May he Rest in Peace

Military Service Record

  • Age (at death): 32
  • Force: Army
  • Unit: 48th Highlanders
  • Service Number: A.34043
  • Honours and Awards: Several medals for the 48th highlanders by proxy
  • Next of Kin (and relationship): Jane Wier, Mother
  • Date of Death: Feburary 9th, 1944
  • Country of Burial: Italy
  • Location: San Nicola, north of town toward San Tommaso
  • Book of Remembrance: Page 474

Grave Reference

  • Name of Cemetery: Morrow River Canadian War Cemetary
  • Grave Reference: Joint grave XI. H. 0.


Additional information/links

"When A Fella's killed in italy, he's just as dead as a fella killed in normandy." James Raffan, 48th highlanders WW2 Vet

The Ballad of the D-Day Dodgers

We're the D-Day Dodgers out in Italy -
Always on the vino, always on the spree.
Eighth Army scroungers and their tanks
We live in Rome - among the Yanks.
We are the D-Day Dodgers, over here in Italy.
We landed at Salerno, a holiday with pay,
Jerry brought the band down to cheer us on our way
Showed us the sights and gave us tea,.
We all sang songs, the beer was free.
We are the D-Day Dodgers, way out in Italy.
The Volturno and Cassino were taken in our stride
We didn't have to fight there. We just went for the ride.
Anzio and Sangro were all forlorn.
We did not do a thing from dusk to dawn.
For we are the D-Day Dodgers, over here in Italy.
On our way to Florence we had a lovely time.
We ran a bus to Rimini right through the Gothic Line.
On to Bologna we did go.
Then we went bathing in the Po.
For we are the D-Day Dodgers, over here in Italy.
Once we had a blue light that we were going home
Back to dear old Blighty, never more to roam.
Then somebody said in France you'll fight.
We said never mind, we'll just sit tight,
The windy D-Day Dodgers, out in Sunny Italy.
Now Lady Astor, get a load of this.
Don't stand up on a platform and talk a load of piss.
You're the nation's sweetheart, the nation's pride
We think your mouth's too bloody wide.
We are the D-Day Dodgers, in Sunny Italy.
When you look 'round the mountains, through the mud and rain
You'll find the crosses, some which bear no name.
Heartbreak, and toil and suffering gone
The boys beneath them slumber on
They were the D-Day Dodgers, who'll stay in Italy.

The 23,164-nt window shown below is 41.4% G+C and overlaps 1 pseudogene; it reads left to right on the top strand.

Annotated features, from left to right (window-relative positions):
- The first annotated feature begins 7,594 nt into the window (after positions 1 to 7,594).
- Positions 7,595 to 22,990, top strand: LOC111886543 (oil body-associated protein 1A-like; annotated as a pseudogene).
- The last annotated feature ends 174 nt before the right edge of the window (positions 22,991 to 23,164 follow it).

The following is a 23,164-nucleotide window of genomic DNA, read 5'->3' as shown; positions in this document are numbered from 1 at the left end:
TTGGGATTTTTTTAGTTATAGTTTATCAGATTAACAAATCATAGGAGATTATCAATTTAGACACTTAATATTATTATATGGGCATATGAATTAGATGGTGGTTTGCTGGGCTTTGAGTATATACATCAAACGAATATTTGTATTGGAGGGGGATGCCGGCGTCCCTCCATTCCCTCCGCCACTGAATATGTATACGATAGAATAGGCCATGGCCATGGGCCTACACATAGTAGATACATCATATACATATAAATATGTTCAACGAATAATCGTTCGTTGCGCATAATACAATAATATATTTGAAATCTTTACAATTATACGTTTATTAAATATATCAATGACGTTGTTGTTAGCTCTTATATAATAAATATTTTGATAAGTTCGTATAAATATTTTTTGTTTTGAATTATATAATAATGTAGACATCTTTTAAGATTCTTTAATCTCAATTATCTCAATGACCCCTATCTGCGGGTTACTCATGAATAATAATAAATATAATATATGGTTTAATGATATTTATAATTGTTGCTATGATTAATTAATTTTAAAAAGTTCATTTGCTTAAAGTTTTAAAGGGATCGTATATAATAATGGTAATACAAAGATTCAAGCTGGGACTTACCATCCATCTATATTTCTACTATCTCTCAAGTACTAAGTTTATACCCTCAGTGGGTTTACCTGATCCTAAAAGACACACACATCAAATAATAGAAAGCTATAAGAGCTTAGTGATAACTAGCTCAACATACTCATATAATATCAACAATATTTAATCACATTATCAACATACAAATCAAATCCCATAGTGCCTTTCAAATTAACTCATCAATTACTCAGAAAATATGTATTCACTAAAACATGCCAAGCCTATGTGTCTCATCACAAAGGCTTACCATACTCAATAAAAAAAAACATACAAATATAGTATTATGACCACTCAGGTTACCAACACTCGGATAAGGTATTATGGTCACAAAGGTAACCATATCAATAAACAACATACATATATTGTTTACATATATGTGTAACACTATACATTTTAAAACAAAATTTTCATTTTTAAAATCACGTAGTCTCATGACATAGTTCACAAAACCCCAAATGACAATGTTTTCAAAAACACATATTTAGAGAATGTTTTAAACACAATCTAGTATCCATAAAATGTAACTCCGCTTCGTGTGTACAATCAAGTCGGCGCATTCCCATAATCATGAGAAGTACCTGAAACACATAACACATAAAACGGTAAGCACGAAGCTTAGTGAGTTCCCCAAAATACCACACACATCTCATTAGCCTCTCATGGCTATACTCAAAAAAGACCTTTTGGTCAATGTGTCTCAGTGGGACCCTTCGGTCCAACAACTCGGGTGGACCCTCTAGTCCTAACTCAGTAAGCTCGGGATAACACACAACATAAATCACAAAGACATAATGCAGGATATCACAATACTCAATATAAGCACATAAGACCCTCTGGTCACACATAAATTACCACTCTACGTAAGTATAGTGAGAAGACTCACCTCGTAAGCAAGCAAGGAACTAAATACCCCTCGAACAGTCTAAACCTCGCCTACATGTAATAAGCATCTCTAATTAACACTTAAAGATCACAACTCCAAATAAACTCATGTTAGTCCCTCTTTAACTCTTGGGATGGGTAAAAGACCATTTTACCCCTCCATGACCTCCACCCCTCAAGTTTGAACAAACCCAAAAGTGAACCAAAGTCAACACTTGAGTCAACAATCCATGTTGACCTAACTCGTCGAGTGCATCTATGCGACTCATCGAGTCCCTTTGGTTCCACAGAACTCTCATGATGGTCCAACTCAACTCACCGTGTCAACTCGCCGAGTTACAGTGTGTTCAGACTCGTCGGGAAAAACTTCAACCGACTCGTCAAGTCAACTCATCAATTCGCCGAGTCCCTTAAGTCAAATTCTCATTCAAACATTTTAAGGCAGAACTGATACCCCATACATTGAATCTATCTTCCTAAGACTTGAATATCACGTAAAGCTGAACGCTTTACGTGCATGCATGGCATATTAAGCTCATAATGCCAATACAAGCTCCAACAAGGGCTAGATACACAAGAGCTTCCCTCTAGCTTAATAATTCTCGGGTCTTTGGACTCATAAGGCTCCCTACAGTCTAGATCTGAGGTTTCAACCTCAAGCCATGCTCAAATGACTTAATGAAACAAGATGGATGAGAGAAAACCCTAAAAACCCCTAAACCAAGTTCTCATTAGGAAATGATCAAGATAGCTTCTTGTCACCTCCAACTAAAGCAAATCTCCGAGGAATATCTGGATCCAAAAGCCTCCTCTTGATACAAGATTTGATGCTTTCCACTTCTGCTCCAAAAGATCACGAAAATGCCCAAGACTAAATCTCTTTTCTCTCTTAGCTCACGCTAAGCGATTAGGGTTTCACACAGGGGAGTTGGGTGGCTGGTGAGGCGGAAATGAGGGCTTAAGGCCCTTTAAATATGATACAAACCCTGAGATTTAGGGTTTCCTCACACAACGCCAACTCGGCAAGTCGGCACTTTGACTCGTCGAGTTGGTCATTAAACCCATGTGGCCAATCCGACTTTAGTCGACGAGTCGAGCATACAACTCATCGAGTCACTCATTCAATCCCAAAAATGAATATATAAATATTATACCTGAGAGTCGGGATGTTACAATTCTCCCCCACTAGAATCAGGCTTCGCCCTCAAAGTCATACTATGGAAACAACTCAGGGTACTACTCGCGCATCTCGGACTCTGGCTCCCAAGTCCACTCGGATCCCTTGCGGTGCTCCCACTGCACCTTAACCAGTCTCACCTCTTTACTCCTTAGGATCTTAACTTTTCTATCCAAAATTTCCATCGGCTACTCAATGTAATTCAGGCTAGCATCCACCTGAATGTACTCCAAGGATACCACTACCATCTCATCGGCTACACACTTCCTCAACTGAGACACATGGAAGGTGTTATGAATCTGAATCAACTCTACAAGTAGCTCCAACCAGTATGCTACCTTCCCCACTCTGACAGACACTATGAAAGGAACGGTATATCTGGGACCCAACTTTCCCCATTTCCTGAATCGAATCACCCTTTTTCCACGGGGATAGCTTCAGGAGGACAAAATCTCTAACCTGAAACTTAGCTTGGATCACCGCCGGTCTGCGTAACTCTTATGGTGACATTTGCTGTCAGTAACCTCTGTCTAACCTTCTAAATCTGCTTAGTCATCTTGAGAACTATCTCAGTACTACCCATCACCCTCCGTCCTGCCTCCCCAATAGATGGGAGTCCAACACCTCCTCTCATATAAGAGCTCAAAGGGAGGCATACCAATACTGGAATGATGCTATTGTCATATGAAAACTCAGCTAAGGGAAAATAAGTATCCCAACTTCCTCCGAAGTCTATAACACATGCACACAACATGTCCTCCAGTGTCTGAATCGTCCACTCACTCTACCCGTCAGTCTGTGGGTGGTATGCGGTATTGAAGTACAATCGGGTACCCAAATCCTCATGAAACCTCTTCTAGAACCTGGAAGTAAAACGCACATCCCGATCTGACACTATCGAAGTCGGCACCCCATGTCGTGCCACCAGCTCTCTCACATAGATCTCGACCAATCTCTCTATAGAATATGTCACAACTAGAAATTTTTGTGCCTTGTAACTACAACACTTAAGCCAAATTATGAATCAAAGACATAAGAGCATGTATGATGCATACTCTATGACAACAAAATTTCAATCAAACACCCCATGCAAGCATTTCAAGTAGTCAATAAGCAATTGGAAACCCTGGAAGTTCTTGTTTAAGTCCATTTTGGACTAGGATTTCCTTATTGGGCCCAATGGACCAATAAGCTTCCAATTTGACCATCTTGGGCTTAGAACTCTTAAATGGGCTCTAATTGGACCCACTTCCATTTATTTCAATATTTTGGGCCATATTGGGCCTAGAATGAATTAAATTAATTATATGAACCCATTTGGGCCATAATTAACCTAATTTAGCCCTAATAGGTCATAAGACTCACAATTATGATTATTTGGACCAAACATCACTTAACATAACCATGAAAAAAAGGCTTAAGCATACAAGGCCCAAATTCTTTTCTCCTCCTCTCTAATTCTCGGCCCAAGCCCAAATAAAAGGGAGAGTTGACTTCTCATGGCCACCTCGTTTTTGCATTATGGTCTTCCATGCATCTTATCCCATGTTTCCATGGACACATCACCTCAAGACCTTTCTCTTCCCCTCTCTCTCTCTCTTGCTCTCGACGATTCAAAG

So listen all you people, over land and foam
Even though we've parted, our hearts are close to home.
When we return we hope you'll say
"You did your little bit, though far away
All of the D-Day Dodgers, way out there in Italy."


The Weir Household



"48th Highlanders of Canada." 48 Highlanders. N.p., n.d. Web. 25 Apr. 2012.
<>. This is the regiment that
Bernard served in for his time in the Canadian army, it tell us where he
was fighting when he perished.
"Anzio Beachhead." History Army. N.p., n.d. Web. 26 Apr. 2012.
This is a well written book of the battle that was going on when Weir died
"The D-Day Dodgers." Mysteries of Canada. N.p., n.d. Web. 26 Apr. 2012.
Contains the ballad of the D-Day Dodgers as well as information on the
Canadians in the Italian campaign.
"Remembering ‘the forgotten cause’, the 48th in Italy." The Falcon Fall 2004: n.
pag. The 48th highlanders. Web. 26 Apr. 2012.
An interesting article from the eyes of a 48th veteran regarding their tour in Italy.
"WW2 the Italian campaign." Canada at War. N.p., n.d. Web. 26 Apr. 2012.
This is my main source for drawing information about the Canadian Italian
campaign it has many resources as well as saying which companies were in which fight.

Internet Sites The offical site of the company Bernard Wier served in, The 48th Highlanders

Archive Resources

Military Service Files of Bernard Higgins Weir (A.34043) obtained from Library and Archives Canada, 395 Wellington Street, Ottawa, Ontario.

example from LAC